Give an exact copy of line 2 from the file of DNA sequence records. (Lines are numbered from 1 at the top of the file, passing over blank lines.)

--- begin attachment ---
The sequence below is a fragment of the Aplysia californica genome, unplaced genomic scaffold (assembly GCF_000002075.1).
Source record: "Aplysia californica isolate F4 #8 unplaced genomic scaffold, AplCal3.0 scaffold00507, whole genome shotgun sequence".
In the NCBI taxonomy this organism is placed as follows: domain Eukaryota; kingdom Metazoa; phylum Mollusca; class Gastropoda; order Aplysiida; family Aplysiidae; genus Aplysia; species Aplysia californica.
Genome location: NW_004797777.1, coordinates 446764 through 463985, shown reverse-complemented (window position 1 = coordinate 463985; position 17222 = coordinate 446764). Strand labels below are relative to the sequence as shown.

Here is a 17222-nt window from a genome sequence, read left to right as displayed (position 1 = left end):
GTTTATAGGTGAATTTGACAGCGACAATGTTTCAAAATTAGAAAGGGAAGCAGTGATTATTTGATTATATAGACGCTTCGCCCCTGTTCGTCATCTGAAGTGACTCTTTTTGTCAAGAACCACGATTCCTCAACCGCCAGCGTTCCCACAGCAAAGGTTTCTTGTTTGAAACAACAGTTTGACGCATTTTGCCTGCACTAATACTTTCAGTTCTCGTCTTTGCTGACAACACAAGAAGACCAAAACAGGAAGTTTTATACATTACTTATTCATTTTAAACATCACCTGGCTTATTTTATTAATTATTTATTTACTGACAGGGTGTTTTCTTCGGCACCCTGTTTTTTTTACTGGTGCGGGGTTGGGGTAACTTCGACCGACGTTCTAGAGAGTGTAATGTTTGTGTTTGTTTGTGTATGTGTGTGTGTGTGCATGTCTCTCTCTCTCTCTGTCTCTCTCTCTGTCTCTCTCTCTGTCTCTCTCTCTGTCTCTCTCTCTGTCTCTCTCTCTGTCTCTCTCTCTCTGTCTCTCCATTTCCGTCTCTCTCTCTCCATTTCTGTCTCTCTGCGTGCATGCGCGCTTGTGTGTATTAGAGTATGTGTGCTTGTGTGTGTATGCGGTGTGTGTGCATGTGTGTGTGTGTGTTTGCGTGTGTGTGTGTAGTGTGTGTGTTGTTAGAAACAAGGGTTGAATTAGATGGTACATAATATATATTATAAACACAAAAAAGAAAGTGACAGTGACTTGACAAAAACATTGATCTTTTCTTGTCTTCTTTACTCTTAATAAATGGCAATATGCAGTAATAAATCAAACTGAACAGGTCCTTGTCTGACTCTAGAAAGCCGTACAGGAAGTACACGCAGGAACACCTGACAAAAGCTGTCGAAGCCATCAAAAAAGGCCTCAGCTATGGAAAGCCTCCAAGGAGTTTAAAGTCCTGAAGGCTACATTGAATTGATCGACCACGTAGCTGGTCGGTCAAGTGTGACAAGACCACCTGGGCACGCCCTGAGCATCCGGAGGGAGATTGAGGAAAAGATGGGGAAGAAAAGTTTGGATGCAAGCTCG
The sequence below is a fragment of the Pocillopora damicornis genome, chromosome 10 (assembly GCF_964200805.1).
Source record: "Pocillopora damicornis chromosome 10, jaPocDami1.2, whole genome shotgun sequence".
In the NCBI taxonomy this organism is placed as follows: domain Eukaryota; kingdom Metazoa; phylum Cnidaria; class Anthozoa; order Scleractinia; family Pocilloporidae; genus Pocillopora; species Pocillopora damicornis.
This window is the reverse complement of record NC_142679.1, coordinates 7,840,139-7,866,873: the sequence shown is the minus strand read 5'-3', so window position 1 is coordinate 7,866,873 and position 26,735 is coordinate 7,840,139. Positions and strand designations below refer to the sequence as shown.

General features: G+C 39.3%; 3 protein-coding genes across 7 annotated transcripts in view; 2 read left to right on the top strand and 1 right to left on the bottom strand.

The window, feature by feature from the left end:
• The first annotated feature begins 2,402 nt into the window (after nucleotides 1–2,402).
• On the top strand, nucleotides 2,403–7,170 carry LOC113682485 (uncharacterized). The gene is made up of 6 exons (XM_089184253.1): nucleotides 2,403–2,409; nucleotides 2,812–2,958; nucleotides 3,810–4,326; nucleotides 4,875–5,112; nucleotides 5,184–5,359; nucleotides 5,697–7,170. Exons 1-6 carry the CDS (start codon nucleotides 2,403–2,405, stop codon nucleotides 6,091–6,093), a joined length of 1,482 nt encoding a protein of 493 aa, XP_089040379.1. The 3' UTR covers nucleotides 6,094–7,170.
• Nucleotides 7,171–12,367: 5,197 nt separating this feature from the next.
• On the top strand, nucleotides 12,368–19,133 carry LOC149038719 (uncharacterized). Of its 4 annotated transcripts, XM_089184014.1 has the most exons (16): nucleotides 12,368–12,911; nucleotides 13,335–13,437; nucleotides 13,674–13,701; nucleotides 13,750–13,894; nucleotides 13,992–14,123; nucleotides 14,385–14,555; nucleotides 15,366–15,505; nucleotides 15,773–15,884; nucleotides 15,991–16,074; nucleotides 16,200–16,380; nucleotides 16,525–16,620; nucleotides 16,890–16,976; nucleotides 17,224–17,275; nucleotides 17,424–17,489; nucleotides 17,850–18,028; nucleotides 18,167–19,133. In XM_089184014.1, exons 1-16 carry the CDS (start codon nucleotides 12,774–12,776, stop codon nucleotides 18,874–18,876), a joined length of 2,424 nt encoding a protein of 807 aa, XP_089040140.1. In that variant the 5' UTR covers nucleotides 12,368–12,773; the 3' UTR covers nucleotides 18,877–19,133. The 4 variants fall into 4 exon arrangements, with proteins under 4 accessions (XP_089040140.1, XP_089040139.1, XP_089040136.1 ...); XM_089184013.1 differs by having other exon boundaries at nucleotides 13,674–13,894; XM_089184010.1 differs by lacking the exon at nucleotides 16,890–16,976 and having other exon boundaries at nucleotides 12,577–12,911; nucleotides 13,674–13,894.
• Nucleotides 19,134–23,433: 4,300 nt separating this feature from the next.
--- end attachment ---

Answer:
Source record: "Aplysia californica isolate F4 #8 unplaced genomic scaffold, AplCal3.0 scaffold00507, whole genome shotgun sequence".